How to Add Rent Payment History to Your Credit Report

Rent payments are not typically reported to the credit bureaus. If you make a rent payment on time every month, you’re fulfilling your commitment to your landlord—but those payments are not contributing to your credit scores.

However, if you’re new to credit or trying to recover from past financial problems, you probably want to get credit for every on-time payment you make. That’s why it’s a good idea to consider reporting rent to the credit bureaus.

Why Report Rent to the Credit Bureaus?

Reporting your rent payments to the credit bureaus can be helpful, especially if you haven’t used credit much and you’re working to establish credit. There are two important reasons to report rent to credit bureaus:

Increase the age of your credit history. The length of time you’ve been using credit accounts for about 15% of your total score. If you haven’t been using credit for very long but you’ve been paying rent for quite some time, reporting your rent payments to the credit bureaus may increase the length of your credit history.

Increase your on-time payments. Payment history is the most important factor in your credit score, accounting for about 40% of your total score. If you typically pay rent on time and in full every month, adding your rental history to your credit reports will reflect positively in your payment history.

How Does Rental Payment History Affect Your Credit Scores?

Rent payments are not automatically reported to the credit bureaus in the same way that credit card payments and other payments are. However, all three major credit bureaus (Equifax, Experian, and TransUnion) will include information about rent payment in credit reports if they receive it.

The information in your credit report is used to create your credit score by the two major credit scoring companies, FICO and VantageScore. While some older versions of the FICO score don’t use rental payment information in calculating scores, newer versions do consider rental information if it’s in your credit report. VantageScore also considers rental payment history if it is in your report.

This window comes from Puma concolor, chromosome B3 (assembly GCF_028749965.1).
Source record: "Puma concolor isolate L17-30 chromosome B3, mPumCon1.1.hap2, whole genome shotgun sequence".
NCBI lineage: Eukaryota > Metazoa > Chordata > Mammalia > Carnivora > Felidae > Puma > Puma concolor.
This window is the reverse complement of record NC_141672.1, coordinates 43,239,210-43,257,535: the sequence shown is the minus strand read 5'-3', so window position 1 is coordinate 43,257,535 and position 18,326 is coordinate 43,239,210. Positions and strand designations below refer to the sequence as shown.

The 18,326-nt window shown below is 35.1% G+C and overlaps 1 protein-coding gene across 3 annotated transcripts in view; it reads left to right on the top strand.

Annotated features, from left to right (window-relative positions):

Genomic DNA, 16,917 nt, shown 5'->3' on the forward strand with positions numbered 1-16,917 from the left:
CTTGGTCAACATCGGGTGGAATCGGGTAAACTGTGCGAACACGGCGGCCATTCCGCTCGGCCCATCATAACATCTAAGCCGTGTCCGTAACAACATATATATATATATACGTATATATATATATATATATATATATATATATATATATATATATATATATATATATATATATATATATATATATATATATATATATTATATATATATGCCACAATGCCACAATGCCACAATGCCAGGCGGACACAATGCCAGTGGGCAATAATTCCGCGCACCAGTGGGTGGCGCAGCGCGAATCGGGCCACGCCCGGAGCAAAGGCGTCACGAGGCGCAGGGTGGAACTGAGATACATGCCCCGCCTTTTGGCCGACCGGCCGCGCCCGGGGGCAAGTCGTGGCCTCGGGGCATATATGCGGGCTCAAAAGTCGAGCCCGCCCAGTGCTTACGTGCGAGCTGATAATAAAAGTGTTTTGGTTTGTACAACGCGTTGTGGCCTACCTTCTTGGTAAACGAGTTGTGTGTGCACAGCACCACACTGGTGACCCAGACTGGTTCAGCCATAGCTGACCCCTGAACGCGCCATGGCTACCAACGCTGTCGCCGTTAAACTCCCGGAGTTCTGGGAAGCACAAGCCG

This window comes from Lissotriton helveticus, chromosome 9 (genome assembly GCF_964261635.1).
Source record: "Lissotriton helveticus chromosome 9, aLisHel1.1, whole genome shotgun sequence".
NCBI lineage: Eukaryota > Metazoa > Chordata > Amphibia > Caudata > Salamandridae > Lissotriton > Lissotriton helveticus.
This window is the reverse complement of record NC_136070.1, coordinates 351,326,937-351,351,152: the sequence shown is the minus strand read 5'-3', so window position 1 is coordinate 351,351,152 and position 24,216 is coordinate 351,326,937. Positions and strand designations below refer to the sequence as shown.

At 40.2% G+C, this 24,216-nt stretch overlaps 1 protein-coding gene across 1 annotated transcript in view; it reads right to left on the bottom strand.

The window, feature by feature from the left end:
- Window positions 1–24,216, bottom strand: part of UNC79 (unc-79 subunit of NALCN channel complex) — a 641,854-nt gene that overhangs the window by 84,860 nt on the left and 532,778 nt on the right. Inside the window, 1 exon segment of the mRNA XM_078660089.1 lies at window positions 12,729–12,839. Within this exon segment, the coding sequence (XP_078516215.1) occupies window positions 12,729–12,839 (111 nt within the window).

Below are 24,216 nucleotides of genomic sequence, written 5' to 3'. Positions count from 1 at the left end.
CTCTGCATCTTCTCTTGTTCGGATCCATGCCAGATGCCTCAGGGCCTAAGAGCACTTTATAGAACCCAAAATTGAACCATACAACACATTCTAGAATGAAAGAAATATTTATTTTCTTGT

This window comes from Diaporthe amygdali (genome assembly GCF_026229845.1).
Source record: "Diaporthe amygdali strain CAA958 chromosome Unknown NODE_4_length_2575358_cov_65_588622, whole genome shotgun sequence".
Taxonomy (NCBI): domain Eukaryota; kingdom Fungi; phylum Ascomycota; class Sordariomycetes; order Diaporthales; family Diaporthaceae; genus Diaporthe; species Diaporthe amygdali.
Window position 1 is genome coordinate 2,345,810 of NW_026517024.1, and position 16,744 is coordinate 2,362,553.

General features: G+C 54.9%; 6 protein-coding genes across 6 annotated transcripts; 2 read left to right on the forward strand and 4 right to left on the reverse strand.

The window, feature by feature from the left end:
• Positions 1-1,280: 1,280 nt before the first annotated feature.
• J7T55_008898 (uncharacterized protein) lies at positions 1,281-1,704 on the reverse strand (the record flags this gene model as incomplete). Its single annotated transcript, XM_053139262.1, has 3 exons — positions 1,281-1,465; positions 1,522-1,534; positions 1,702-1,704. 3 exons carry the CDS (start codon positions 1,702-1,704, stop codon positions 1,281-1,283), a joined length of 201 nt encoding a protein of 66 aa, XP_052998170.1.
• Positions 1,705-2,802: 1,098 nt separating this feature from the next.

How to Report Rent to the Credit Bureaus

Unfortunately, you can’t report your own rent payments to the credit bureaus. That information must come from your landlord or through a third-party reporting service.

However, you can select a rent reporting service and ask your landlord to participate or just verify the rent information you submit. There are several rent reporting agencies that will report your rent payments to the credit bureaus. Here’s a look at the different types of rent reporting agencies.

  • Free rent reporting. Landlords who finance through Fannie Mae can participate in the Fannie Mae Positive Rent Payment Program to report tenants’ rent payments at no charge to help tenants report their payments on to their credit history. Renters can use the Piñata app to have their rent payments reported to TransUnion.
  • Landlord-paid rent reporting. There are several different services available for landlords to streamline rent collection, including reporting to credit bureaus. Some of these services include ClearNow, PayYourRent, Jetty, and Esusu. Keep in mind that some services report rent payments to all three credit bureaus while others report to only one bureau.
  • Renter-paid rent reporting. If your landlord is not enrolled in a rent reporting service, you can choose to enroll in (and pay for) a service of your own. In most cases, your landlord will need to verify the information you provide to the service so that your rent can be reported to the credit bureaus. Renter-paid reporting services charge monthly fees starting at about $6.95, and some also require a setup fee to get started. Some of these services include PaymentReport, CreditMyRent, LevelCredit, and Rock the Score.

Whether or not you choose to initiate rent reporting to the credit bureaus, it’s a good idea to regularly monitor your credit reports and scores to stay informed about reported changes. ScoreSense makes it easy to track all three of your credit scores and reports. If you’re not a member, try a 7-day trial now.

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